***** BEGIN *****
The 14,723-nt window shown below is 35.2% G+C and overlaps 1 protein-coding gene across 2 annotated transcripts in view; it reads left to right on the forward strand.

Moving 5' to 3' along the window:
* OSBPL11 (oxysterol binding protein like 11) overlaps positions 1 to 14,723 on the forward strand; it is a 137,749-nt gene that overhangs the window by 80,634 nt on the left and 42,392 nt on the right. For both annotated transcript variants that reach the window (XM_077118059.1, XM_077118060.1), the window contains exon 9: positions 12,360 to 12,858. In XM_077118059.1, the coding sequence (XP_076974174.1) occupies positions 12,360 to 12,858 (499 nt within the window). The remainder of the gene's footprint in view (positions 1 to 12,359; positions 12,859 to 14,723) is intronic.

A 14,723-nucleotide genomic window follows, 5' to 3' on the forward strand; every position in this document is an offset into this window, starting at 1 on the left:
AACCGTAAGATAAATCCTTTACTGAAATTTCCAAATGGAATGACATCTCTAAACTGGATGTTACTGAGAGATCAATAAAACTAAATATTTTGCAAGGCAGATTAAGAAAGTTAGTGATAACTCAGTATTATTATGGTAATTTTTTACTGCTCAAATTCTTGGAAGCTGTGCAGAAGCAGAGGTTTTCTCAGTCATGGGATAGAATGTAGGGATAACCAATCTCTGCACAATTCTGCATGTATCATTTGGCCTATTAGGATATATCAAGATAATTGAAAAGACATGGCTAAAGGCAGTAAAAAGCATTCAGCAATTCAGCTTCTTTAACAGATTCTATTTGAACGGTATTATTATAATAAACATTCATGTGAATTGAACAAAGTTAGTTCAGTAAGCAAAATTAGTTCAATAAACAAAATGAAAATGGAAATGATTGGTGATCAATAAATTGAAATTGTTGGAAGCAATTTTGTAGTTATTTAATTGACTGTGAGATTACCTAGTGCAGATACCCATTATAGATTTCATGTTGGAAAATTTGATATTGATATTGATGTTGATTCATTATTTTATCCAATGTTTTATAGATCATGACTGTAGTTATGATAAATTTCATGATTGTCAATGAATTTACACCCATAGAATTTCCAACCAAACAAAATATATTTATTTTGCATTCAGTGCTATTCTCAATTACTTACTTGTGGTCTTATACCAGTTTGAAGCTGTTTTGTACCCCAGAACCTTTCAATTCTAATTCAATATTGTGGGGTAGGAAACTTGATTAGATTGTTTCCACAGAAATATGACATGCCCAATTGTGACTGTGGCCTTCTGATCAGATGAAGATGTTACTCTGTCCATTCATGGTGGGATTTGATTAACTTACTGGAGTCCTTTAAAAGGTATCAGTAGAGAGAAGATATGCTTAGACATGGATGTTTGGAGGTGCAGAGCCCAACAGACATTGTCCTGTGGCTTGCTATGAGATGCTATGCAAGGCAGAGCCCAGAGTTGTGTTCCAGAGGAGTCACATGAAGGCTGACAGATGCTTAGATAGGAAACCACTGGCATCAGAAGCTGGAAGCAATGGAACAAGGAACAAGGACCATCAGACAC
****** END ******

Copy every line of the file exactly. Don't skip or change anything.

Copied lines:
The 14,723-nt window shown below is 35.2% G+C and overlaps 1 protein-coding gene across 2 annotated transcripts in view; it reads left to right on the forward strand.

Moving 5' to 3' along the window:
* OSBPL11 (oxysterol binding protein like 11) overlaps positions 1 to 14,723 on the forward strand; it is a 137,749-nt gene that overhangs the window by 80,634 nt on the left and 42,392 nt on the right. For both annotated transcript variants that reach the window (XM_077118059.1, XM_077118060.1), the window contains exon 9: positions 12,360 to 12,858. In XM_077118059.1, the coding sequence (XP_076974174.1) occupies positions 12,360 to 12,858 (499 nt within the window). The remainder of the gene's footprint in view (positions 1 to 12,359; positions 12,859 to 14,723) is intronic.

A 14,723-nucleotide genomic window follows, 5' to 3' on the forward strand; every position in this document is an offset into this window, starting at 1 on the left:
AACCGTAAGATAAATCCTTTACTGAAATTTCCAAATGGAATGACATCTCTAAACTGGATGTTACTGAGAGATCAATAAAACTAAATATTTTGCAAGGCAGATTAAGAAAGTTAGTGATAACTCAGTATTATTATGGTAATTTTTTACTGCTCAAATTCTTGGAAGCTGTGCAGAAGCAGAGGTTTTCTCAGTCATGGGATAGAATGTAGGGATAACCAATCTCTGCACAATTCTGCATGTATCATTTGGCCTATTAGGATATATCAAGATAATTGAAAAGACATGGCTAAAGGCAGTAAAAAGCATTCAGCAATTCAGCTTCTTTAACAGATTCTATTTGAACGGTATTATTATAATAAACATTCATGTGAATTGAACAAAGTTAGTTCAGTAAGCAAAATTAGTTCAATAAACAAAATGAAAATGGAAATGATTGGTGATCAATAAATTGAAATTGTTGGAAGCAATTTTGTAGTTATTTAATTGACTGTGAGATTACCTAGTGCAGATACCCATTATAGATTTCATGTTGGAAAATTTGATATTGATATTGATGTTGATTCATTATTTTATCCAATGTTTTATAGATCATGACTGTAGTTATGATAAATTTCATGATTGTCAATGAATTTACACCCATAGAATTTCCAACCAAACAAAATATATTTATTTTGCATTCAGTGCTATTCTCAATTACTTACTTGTGGTCTTATACCAGTTTGAAGCTGTTTTGTACCCCAGAACCTTTCAATTCTAATTCAATATTGTGGGGTAGGAAACTTGATTAGATTGTTTCCACAGAAATATGACATGCCCAATTGTGACTGTGGCCTTCTGATCAGATGAAGATGTTACTCTGTCCATTCATGGTGGGATTTGATTAACTTACTGGAGTCCTTTAAAAGGTATCAGTAGAGAGAAGATATGCTTAGACATGGATGTTTGGAGGTGCAGAGCCCAACAGACATTGTCCTGTGGCTTGCTATGAGATGCTATGCAAGGCAGAGCCCAGAGTTGTGTTCCAGAGGAGTCACATGAAGGCTGACAGATGCTTAGATAGGAAACCACTGGCATCAGAAGCTGGAAGCAATGGAACAAGGAACAAGGACCATCAGACAC